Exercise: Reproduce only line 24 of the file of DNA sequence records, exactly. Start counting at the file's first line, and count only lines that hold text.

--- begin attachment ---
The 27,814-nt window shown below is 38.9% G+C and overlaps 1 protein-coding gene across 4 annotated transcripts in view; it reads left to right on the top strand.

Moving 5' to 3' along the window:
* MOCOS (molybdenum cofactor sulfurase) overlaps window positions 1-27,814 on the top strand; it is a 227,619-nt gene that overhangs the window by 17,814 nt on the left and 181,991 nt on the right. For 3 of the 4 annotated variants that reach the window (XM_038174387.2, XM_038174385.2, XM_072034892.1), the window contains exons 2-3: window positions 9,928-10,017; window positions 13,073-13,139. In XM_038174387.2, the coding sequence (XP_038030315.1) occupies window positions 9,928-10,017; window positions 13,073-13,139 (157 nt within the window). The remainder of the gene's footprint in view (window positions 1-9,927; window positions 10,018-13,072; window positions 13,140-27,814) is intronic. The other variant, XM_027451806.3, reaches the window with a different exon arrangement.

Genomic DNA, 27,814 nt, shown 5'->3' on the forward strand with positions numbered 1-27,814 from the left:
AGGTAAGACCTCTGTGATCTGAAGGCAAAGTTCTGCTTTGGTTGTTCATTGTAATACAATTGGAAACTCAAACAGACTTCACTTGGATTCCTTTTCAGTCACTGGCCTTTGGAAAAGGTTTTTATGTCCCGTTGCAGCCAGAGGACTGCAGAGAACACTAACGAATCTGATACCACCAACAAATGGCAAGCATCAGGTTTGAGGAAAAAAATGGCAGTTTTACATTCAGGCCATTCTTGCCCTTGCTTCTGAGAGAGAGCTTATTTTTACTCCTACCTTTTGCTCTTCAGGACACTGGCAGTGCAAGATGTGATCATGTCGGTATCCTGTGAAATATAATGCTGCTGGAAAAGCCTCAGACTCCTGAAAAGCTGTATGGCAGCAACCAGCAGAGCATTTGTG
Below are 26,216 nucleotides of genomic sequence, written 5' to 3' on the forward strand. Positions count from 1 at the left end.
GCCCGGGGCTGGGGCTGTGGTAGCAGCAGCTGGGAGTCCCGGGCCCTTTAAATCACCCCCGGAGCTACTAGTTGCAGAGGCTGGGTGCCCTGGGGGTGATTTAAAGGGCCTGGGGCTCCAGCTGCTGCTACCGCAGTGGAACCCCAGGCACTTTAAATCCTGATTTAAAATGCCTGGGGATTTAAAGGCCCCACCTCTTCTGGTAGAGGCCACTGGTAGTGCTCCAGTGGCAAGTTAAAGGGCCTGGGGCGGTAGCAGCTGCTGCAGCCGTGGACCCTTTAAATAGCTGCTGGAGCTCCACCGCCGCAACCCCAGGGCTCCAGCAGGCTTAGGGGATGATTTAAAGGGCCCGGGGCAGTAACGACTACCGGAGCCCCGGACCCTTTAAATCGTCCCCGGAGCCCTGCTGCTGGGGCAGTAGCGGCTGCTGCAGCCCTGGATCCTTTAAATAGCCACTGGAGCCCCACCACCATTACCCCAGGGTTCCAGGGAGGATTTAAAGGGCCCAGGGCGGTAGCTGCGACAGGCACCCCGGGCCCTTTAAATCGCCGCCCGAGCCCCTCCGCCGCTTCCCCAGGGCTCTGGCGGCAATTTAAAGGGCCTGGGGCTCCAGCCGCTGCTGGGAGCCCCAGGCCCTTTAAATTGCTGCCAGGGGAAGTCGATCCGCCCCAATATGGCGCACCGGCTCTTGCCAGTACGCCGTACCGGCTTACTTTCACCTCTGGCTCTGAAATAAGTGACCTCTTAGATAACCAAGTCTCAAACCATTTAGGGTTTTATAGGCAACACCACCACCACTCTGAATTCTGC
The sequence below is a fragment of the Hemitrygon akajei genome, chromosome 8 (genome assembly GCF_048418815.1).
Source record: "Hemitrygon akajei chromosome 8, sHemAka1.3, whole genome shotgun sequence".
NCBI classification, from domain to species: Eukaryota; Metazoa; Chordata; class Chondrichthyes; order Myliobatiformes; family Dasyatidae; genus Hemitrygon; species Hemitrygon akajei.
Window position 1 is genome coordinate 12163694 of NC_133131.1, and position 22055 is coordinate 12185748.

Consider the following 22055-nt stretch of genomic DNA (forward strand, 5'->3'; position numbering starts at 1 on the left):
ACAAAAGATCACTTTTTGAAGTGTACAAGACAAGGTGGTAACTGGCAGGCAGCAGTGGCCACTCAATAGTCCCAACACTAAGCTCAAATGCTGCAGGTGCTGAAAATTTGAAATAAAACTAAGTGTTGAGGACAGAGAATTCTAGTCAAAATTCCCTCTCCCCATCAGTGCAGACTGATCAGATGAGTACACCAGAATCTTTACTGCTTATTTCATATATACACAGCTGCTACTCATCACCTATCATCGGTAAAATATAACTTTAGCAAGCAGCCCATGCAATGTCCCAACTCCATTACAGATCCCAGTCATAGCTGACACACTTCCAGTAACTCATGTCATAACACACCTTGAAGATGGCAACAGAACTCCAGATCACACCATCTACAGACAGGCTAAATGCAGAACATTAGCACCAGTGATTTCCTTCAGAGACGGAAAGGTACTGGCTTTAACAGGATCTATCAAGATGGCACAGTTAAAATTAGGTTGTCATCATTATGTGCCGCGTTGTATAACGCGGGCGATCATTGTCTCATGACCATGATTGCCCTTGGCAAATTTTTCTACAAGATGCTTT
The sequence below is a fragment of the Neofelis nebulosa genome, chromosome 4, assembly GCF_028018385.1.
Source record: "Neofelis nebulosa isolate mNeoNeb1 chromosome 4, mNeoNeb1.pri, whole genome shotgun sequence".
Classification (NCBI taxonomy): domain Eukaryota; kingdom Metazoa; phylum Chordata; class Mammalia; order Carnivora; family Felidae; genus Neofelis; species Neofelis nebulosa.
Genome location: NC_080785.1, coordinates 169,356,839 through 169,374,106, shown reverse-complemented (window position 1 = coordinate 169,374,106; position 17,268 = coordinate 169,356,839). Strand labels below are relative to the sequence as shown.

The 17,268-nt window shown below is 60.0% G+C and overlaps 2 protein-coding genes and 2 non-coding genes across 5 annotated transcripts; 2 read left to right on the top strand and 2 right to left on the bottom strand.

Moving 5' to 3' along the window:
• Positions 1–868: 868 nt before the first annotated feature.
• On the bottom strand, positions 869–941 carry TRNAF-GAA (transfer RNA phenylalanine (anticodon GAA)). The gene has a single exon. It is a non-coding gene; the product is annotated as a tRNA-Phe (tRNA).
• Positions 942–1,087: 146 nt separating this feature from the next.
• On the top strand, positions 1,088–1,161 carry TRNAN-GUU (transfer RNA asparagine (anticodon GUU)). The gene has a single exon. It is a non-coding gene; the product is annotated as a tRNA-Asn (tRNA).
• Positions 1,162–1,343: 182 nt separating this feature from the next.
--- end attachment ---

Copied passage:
• Positions 1,162–1,343: 182 nt separating this feature from the next.